Found in agricultural regions everywhere, but most commonly in the Midwest, corn cobs and stems make an outstanding bedding if they are crushed, ground, or shredded. Online reviewers say this option is softer, much less dusty, and more absorbent than wood pellets. “Clumpability” results in quicker stall cleaning and less product waste. And reviewers note that although your horse might nibble on the bedding initially, he’ll usually quit after a day or so.
One ground product compacted into pellet form composts in about six months, which compares to wood shavings, which can take up to two years. Evidenced by an online video, at a ratio of 1 cup of water to 1 cup of product, the corn cob pellets absorb 99% of water in 34 seconds, whereas wood pellets, coarse-ground corn cobs, and wood shavings didn’t fully absorb the water even after 50 seconds, 1 minute 10 seconds, and 1 minute 25 seconds, respectively. A 40-pound bag costs about $6.
The obvious problem with using hay for bedding is that your horse is bound to eat it. You also lose the ability to monitor his feed intake.
Other than the nutritional factor, hay is pretty much equal to straw in its bedding qualities, but you can bet it’ll be more expensive.
Although hemp is a cannabis plant, the type used for bedding is called industrial hemp and differs from the marijuana plant in its almost-nonexistent THC content, as well as in its usefulness for commercial and industrial applications. However, many states continue to prohibit growing hemp for any use. In 2015 eight states allowed hemp growing: Colorado, Indiana, Kentucky, Minnesota, North Dakota, Oregon, Tennessee, and Vermont, and 20 more were creating or revising their hemp-growing laws.
Hemp is more highly renewable than timber products. Arch Kingsley of Long Leaf Stables, in Camden, South Carolina, has used hemp bedding, made by shredding the “hurd,” or inner layer of stalk, for more than a year. He says it’s nearly dust-free, very absorbent (manufacturers say it can sponge up about four times its weight), and makes a superb bedding for his horses. Kingsley also attributes his horses’ clean respiratory bills of health to his hemp-bedded stalls.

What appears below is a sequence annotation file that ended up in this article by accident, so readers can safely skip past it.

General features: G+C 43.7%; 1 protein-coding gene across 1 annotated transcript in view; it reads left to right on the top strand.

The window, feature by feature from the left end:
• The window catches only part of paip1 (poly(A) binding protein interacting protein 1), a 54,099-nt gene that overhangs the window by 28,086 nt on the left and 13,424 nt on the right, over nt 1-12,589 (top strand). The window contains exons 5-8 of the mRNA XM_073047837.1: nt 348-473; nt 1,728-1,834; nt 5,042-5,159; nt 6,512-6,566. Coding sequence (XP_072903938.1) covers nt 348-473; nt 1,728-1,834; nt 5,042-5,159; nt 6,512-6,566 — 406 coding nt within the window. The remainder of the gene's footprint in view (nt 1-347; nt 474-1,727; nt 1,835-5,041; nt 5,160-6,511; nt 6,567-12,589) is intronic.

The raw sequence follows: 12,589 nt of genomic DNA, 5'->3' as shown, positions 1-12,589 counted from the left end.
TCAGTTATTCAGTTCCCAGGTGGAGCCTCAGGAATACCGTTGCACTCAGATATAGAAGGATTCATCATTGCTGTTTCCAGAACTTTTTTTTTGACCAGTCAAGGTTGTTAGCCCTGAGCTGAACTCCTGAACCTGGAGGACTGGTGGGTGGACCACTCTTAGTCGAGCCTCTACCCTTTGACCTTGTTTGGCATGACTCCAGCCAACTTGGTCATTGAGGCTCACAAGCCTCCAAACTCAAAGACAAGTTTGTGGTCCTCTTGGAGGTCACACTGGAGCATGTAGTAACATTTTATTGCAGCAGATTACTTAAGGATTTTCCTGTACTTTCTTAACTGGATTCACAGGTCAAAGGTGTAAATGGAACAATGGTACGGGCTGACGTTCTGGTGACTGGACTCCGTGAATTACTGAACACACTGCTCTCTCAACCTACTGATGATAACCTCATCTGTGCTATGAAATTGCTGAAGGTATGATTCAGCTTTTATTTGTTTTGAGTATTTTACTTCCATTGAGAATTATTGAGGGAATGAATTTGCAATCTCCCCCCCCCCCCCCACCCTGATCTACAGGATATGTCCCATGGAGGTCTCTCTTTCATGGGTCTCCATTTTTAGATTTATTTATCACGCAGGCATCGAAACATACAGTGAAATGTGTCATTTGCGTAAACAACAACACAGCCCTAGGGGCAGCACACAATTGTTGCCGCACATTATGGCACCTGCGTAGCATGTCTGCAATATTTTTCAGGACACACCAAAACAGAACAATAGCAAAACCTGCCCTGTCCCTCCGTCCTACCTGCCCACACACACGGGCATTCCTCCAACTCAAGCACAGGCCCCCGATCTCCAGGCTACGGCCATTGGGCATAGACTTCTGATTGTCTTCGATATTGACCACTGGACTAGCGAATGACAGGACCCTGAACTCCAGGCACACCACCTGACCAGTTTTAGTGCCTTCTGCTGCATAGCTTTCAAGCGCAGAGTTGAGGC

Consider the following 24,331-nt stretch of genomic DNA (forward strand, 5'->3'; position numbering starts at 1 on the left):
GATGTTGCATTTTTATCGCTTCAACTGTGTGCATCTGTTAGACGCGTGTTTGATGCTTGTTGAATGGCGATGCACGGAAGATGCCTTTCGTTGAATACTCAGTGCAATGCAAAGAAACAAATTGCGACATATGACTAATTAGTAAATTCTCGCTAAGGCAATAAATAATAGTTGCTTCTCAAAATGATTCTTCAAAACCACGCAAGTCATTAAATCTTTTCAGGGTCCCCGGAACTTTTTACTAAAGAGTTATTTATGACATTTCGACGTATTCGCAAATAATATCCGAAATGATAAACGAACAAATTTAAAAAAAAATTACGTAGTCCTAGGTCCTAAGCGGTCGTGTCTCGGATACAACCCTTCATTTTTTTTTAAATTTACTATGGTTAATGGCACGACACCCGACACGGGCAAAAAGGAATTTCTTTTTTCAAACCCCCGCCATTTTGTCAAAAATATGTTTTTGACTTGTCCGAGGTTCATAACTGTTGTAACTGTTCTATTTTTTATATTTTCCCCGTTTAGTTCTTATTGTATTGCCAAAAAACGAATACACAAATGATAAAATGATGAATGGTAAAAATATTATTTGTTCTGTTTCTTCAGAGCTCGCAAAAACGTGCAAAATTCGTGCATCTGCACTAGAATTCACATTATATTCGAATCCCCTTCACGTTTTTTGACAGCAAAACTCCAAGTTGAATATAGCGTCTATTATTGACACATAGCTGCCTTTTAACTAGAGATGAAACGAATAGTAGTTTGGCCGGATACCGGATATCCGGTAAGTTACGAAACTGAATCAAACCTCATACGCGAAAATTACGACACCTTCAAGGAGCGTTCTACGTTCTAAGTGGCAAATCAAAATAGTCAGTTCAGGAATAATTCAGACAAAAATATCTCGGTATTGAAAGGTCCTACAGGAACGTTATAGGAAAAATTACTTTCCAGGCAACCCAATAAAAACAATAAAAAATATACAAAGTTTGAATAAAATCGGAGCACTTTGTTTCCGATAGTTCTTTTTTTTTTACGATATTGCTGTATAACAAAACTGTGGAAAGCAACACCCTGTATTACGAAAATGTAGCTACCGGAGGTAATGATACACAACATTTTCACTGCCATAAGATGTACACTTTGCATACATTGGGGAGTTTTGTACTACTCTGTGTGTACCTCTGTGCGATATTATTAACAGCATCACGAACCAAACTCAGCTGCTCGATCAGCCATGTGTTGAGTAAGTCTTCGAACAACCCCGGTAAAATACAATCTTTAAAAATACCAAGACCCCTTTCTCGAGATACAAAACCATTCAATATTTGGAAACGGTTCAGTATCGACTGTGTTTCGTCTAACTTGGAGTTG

The bedding is soft, lightweight, and unpalatable, and although it’s more expensive up front due to being sourced primarily from Europe and Canada, Kingsley says it lasts a lot longer than other bedding types.
“It does require a finer technique when mucking a stall,” he says. “We pick the piles and always remove the wet spot. But with hemp, you can take the less saturated material and mix it back in with the drier areas. If you use it conservatively, it’s more economical. And it’s low in acid (so has a more balanced pH) and quick to compost. It supports the health of the horses and the stable.”
The cost of hemp bedding varies from $23 per 33-pound bag to $510 for a 30-bag pallet ($17/bag), plus shipping. Half and full truckloads of 480 and 1,000 bags are also available.
Chopped mature leaves are pretty much free and can make a satisfactory bedding, but they can become compacted and heavy when wet. Also, be sure not to use any part of black walnut trees, as they’re toxic to horses.
Shredded paper products, including corrugated cardboard and phone books, are lightweight, economical, highly absorbent, and allergen-, dust-, and odor-free. They’re available bagged or baled, and horses won’t eat them. However, paper is highly flammable. The other downside is the possibility of ink rubbing off on lighter-colored horses and on stall and stable walls. Although many inks these days are nontoxic vegetable dyes, cleanup can be an issue, as can the blowability factor in windy locations when dry and the product’s weight when wet.
On the plus side, paper’s high carbon content tends to reduce odors, and paper composts readily. It’s widely available in most areas. Cost varies according to the product’s source and processing.
Reviews are mixed on this natural product, but most agree that peat’s time as horse bedding has come and gone. Natural in this case doesn’t equate with environmentally friendly; peat comprises the lower layers of living sphagnum moss (like what you buy at the craft store to line the wire plant containers on your patio) that has decomposed underground in wet, boggy conditions for thousands of years. The living moss has to be scraped away to mine the peat, and doing so damages the wetlands the moss grows in and disrupts the bog’s biodiversity.
Peat moss is also low on the absorbency scale, and its dark color makes it difficult to differentiate wet and dirty spots from unsoiled areas. Some users report a high incidence of hoof problems with peat use.
On the upside, peat reviewers say it’s low in dust, minimizing respiratory issues, and it cuts down on odors. It’s cushy for your horses, and its fine fibers readily compost—and most any gardener would be eager to take your waste for fertilizer. Three cubic feet costs about $12 at home improvement stores.
Wheat straw compressed into pellets is reportly twice as absorbent as paper bedding products, absorbing 300% of its weight in moisture. Users gave its dustiness mixed online reviews. It’s steam-processed at 195°F, reducing bacteria, molds, and yeast and is also packaged for small animals. It costs about $9 per 30 pounds.